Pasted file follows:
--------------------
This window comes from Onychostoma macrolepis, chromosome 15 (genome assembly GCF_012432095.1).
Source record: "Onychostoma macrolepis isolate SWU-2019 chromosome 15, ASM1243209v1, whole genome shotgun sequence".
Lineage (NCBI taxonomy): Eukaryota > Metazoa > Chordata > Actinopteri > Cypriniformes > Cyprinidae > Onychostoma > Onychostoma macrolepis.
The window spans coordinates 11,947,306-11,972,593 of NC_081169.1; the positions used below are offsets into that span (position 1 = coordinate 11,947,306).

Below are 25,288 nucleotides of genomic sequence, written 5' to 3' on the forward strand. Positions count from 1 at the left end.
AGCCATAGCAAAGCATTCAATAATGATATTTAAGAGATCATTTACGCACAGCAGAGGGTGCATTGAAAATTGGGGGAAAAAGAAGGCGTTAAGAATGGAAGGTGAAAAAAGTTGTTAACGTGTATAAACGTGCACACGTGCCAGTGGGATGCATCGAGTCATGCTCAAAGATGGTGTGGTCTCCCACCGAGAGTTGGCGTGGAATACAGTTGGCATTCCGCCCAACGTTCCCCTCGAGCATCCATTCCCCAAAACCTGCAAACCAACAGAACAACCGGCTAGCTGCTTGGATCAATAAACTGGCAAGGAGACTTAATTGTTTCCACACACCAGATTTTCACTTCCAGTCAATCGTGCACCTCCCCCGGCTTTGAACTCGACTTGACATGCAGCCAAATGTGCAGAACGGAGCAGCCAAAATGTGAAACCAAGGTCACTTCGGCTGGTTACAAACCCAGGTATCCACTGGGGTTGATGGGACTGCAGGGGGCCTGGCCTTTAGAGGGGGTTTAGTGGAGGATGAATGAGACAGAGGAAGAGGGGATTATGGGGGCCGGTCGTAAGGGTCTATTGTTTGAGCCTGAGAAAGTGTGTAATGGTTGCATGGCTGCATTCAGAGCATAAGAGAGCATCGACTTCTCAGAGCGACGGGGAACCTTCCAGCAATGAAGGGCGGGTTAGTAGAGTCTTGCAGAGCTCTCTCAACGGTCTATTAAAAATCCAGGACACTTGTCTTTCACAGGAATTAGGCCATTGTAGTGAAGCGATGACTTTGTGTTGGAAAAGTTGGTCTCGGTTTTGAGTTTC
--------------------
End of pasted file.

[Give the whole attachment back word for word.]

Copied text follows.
This window comes from Onychostoma macrolepis, chromosome 15 (genome assembly GCF_012432095.1).
Source record: "Onychostoma macrolepis isolate SWU-2019 chromosome 15, ASM1243209v1, whole genome shotgun sequence".
Lineage (NCBI taxonomy): Eukaryota > Metazoa > Chordata > Actinopteri > Cypriniformes > Cyprinidae > Onychostoma > Onychostoma macrolepis.
The window spans coordinates 11,947,306-11,972,593 of NC_081169.1; the positions used below are offsets into that span (position 1 = coordinate 11,947,306).

Below are 25,288 nucleotides of genomic sequence, written 5' to 3' on the forward strand. Positions count from 1 at the left end.
AGCCATAGCAAAGCATTCAATAATGATATTTAAGAGATCATTTACGCACAGCAGAGGGTGCATTGAAAATTGGGGGAAAAAGAAGGCGTTAAGAATGGAAGGTGAAAAAAGTTGTTAACGTGTATAAACGTGCACACGTGCCAGTGGGATGCATCGAGTCATGCTCAAAGATGGTGTGGTCTCCCACCGAGAGTTGGCGTGGAATACAGTTGGCATTCCGCCCAACGTTCCCCTCGAGCATCCATTCCCCAAAACCTGCAAACCAACAGAACAACCGGCTAGCTGCTTGGATCAATAAACTGGCAAGGAGACTTAATTGTTTCCACACACCAGATTTTCACTTCCAGTCAATCGTGCACCTCCCCCGGCTTTGAACTCGACTTGACATGCAGCCAAATGTGCAGAACGGAGCAGCCAAAATGTGAAACCAAGGTCACTTCGGCTGGTTACAAACCCAGGTATCCACTGGGGTTGATGGGACTGCAGGGGGCCTGGCCTTTAGAGGGGGTTTAGTGGAGGATGAATGAGACAGAGGAAGAGGGGATTATGGGGGCCGGTCGTAAGGGTCTATTGTTTGAGCCTGAGAAAGTGTGTAATGGTTGCATGGCTGCATTCAGAGCATAAGAGAGCATCGACTTCTCAGAGCGACGGGGAACCTTCCAGCAATGAAGGGCGGGTTAGTAGAGTCTTGCAGAGCTCTCTCAACGGTCTATTAAAAATCCAGGACACTTGTCTTTCACAGGAATTAGGCCATTGTAGTGAAGCGATGACTTTGTGTTGGAAAAGTTGGTCTCGGTTTTGAGTTTC